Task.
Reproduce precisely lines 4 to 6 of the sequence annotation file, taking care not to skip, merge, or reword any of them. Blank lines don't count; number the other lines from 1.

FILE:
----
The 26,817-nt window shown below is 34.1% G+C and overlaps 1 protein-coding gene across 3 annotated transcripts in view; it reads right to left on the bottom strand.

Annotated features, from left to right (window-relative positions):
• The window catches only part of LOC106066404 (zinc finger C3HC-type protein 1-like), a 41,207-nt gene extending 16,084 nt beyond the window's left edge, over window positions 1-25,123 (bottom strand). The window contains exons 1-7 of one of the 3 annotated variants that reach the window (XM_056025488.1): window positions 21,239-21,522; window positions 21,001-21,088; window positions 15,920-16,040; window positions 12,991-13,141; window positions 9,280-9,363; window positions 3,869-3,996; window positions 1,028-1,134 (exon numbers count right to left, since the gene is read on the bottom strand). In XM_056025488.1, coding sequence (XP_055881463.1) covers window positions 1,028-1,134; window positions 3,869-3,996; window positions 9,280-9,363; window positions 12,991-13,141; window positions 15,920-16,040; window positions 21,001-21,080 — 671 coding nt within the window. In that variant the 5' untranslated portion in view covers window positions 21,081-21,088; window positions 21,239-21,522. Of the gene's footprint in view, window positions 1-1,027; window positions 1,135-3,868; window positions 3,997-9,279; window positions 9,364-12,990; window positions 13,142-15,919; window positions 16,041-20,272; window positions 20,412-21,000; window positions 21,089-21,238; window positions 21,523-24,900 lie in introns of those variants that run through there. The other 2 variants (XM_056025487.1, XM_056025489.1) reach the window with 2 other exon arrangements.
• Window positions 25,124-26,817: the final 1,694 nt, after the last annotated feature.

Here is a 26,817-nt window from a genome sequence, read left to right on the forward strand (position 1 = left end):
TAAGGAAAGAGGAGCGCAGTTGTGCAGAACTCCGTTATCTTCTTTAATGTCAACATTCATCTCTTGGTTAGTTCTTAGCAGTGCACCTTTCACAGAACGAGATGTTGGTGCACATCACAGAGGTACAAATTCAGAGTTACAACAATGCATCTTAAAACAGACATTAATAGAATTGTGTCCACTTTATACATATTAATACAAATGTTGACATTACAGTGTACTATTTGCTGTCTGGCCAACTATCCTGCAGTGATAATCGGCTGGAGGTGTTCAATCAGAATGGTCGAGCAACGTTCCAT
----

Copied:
• Window positions 25,124-26,817: the final 1,694 nt, after the last annotated feature.

Here is a 26,817-nt window from a genome sequence, read left to right on the forward strand (position 1 = left end):
TAAGGAAAGAGGAGCGCAGTTGTGCAGAACTCCGTTATCTTCTTTAATGTCAACATTCATCTCTTGGTTAGTTCTTAGCAGTGCACCTTTCACAGAACGAGATGTTGGTGCACATCACAGAGGTACAAATTCAGAGTTACAACAATGCATCTTAAAACAGACATTAATAGAATTGTGTCCACTTTATACATATTAATACAAATGTTGACATTACAGTGTACTATTTGCTGTCTGGCCAACTATCCTGCAGTGATAATCGGCTGGAGGTGTTCAATCAGAATGGTCGAGCAACGTTCCAT